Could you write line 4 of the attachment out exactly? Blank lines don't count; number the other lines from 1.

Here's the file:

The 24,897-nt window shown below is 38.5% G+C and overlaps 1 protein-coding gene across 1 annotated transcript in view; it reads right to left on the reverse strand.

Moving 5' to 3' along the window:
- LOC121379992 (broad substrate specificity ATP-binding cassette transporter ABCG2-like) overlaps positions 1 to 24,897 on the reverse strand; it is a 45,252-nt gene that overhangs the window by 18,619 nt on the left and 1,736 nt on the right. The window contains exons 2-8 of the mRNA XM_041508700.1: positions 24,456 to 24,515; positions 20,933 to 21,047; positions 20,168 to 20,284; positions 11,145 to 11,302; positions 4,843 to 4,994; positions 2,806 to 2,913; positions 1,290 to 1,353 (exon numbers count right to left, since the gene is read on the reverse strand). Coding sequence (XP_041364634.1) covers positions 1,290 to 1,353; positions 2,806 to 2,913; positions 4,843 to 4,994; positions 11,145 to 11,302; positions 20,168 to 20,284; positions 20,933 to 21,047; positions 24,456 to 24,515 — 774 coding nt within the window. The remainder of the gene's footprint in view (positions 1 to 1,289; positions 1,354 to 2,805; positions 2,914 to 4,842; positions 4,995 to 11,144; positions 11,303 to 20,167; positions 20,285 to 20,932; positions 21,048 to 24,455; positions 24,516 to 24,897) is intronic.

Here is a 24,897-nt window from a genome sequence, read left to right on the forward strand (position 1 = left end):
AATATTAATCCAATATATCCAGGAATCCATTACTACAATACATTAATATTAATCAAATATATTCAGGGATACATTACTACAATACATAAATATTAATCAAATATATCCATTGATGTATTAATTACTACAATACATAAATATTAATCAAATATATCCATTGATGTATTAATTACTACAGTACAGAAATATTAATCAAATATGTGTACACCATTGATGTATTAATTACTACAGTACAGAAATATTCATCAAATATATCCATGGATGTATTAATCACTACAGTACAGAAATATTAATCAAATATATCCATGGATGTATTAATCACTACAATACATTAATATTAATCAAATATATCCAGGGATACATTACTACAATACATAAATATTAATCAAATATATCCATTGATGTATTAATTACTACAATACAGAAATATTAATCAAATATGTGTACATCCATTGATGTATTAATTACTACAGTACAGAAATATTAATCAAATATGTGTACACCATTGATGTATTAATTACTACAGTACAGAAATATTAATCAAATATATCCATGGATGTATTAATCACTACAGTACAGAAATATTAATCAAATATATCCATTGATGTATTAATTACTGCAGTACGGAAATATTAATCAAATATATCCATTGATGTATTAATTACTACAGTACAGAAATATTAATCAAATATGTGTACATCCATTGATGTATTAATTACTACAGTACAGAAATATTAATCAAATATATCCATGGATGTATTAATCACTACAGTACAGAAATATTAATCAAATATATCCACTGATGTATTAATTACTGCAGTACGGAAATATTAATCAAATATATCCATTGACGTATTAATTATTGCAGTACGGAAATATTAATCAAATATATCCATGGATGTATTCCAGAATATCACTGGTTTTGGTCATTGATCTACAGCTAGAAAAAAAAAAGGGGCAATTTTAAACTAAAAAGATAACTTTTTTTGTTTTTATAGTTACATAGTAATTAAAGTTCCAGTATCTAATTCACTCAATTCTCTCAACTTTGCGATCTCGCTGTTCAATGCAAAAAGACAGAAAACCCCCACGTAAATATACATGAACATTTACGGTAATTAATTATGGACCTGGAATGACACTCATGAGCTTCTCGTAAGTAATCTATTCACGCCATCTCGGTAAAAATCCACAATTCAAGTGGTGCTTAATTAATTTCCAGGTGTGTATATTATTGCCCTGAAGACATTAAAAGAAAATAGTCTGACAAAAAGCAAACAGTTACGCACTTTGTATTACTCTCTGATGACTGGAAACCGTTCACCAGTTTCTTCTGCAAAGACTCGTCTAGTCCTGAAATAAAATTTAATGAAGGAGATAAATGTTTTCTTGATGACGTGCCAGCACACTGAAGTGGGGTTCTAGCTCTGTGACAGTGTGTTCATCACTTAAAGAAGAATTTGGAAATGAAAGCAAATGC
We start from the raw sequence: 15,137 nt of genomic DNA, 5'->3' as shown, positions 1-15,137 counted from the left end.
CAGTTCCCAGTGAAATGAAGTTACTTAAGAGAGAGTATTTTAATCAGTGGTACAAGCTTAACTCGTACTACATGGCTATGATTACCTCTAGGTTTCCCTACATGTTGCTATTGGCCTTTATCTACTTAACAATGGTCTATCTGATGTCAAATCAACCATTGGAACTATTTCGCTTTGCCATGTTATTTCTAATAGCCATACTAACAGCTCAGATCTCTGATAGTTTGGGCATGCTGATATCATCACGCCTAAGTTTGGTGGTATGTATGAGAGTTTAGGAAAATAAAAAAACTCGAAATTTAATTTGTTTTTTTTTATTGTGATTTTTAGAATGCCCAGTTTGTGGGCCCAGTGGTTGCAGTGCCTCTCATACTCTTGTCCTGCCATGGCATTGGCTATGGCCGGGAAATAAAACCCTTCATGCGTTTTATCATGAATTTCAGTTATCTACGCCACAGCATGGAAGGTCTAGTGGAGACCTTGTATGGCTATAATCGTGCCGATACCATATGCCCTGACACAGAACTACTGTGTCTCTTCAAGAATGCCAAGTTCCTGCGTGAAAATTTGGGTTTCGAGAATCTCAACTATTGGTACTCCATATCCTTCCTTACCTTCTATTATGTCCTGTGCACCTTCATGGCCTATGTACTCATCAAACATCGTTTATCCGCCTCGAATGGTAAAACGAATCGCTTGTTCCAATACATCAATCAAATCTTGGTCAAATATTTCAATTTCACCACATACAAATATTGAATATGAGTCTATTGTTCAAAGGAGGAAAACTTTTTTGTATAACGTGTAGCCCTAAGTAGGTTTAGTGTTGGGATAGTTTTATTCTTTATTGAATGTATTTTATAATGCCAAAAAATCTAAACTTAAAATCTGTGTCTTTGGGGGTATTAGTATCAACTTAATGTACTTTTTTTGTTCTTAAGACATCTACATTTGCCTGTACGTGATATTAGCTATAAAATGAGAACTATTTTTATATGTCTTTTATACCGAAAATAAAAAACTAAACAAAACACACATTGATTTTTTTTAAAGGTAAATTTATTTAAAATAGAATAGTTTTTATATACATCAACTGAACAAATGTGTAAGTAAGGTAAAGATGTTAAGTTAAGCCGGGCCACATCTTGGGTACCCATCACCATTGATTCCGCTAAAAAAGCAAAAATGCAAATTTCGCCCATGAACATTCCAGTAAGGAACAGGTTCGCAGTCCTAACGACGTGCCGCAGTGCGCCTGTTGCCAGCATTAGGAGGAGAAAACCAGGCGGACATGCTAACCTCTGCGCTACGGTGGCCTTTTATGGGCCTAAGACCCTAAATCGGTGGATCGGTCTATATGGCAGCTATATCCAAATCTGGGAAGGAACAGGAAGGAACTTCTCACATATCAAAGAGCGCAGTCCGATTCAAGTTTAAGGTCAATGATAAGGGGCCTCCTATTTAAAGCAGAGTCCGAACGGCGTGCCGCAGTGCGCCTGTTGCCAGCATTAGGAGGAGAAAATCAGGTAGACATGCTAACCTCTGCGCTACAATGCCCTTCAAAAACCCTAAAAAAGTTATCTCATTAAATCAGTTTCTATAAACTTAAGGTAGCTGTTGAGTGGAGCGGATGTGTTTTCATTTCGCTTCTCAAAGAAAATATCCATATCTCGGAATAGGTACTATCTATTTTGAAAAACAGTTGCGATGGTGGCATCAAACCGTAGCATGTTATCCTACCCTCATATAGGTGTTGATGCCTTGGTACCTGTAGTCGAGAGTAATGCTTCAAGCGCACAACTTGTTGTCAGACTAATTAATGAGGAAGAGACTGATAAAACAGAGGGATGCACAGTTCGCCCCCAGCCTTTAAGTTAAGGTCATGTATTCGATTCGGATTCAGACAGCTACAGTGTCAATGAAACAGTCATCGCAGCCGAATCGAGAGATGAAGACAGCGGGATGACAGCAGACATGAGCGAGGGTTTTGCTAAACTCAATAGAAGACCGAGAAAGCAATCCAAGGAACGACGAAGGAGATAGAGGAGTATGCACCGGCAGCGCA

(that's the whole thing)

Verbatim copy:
Here is a 24,897-nt window from a genome sequence, read left to right on the forward strand (position 1 = left end):